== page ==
|Sound-check in the Royal Festival Hall|
Laura Jurd, Daniel Herskedal, BBC Concert Orchestra
(Royal Festival Hall, 19th November 2016. EFG London Jazz Festival, Review by Jon Turney.)
Jazz and the BBC have long had an uneasy relationship, and on the evidence of this gig you might say the same about the BBC Concert Orchestra. They can do the classical side of a classical-jazz mash-up perfectly well. But they fall into the familiar pitfall of such projects: they have no real concept of swing.
That presented a challenge to the two lucky, or maybe not so lucky, young rising stars commissioned to write new pieces for what was billed as a thrillingly experimental occasion. What could they do with a full orchestra that would add value to their normal vehicles of expression?
Laura Jurd, first up, perhaps had the advantage. With her three cohorts from Dinosaur at stage front, she at least had Conor Chaplin to carry a simple bass line. The band works with quite thick, Milesian textures, and she sensibly thinned these out to blend with the larger ensemble, producing, in effect, a mini concerto for trumpet and orchestra. Jurd played crisp lines that soared gracefully over the top of the mix, or abrupt interjections that grabbed the attention, while Corrie Dick enlivened the rhythm from the drum stool. Chaplin and keyboard player Elliot Galvin had more to contribute, though, when the four played a second piece sans orchestra, which allowed a glimpse of a different level of jazz interaction altogether.
The orchestra’s own attempt to be jazzy followed. Bernstein’s three dance episodes from On the Town, don’t wear particularly well – they seemed rather stodgy confections, sounding like 1940s jazz pastiche at best, and rhythmically uninspired. Then it was Daniel Herksedal’s turn to show what the young generation could do. He began with his trio, showcasing his always astonishing extended tuba technique and ability to conjure up new sound worlds – as displayed when he brought his richly ambitious suite Slow Eastbound Train to last year’s LJF (Reviewed) .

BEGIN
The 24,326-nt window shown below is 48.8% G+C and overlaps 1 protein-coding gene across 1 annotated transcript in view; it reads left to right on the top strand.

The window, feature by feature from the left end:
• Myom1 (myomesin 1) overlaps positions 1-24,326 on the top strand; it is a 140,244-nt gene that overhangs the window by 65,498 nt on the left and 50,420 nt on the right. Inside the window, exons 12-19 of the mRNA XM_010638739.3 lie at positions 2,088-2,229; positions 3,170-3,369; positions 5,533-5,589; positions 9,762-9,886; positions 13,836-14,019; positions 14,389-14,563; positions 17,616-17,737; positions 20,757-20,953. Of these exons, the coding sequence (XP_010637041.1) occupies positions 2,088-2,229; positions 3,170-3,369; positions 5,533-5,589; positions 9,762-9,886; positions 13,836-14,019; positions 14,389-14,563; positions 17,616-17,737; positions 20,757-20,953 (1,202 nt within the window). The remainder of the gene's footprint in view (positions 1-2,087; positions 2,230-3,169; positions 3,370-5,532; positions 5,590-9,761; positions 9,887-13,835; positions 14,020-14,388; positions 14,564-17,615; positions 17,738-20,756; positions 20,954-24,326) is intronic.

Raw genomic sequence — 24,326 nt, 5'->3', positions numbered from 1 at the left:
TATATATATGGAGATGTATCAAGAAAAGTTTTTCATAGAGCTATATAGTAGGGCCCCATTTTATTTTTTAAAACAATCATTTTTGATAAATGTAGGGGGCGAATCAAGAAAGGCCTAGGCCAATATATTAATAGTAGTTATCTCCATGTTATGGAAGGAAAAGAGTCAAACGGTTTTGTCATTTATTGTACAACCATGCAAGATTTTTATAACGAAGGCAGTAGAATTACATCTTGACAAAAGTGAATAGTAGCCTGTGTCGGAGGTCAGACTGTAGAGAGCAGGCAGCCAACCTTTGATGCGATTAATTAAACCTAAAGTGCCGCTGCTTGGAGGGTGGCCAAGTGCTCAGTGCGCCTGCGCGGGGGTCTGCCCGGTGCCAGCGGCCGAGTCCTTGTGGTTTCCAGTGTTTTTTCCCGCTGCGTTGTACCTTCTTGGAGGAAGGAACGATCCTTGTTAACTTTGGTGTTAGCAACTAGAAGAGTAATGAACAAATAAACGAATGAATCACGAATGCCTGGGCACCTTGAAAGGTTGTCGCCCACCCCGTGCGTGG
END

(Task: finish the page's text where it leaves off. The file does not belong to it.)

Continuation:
His new work was a set of four short pieces, which delved into more conventional orchestral writing, and his own classical background, “my musical history”, as he put it. Switching between bass trumpet and tuba, his playing seemed to lose its distinctiveness in this setting, and the orchestral setting dominated rather than complementing the trio. Each piece had its moments, but never quite achieved enough lift for take-off.
Experiencing this mixed bag while glancing at a flyer that promised exciting young composers who would “twist and destroy conventions” made one feel that, while BBC support for a jazz festival is always welcome, it would be even more so if they ran to a commission for jazz composers’ own choice of players rather than using the in-house band.
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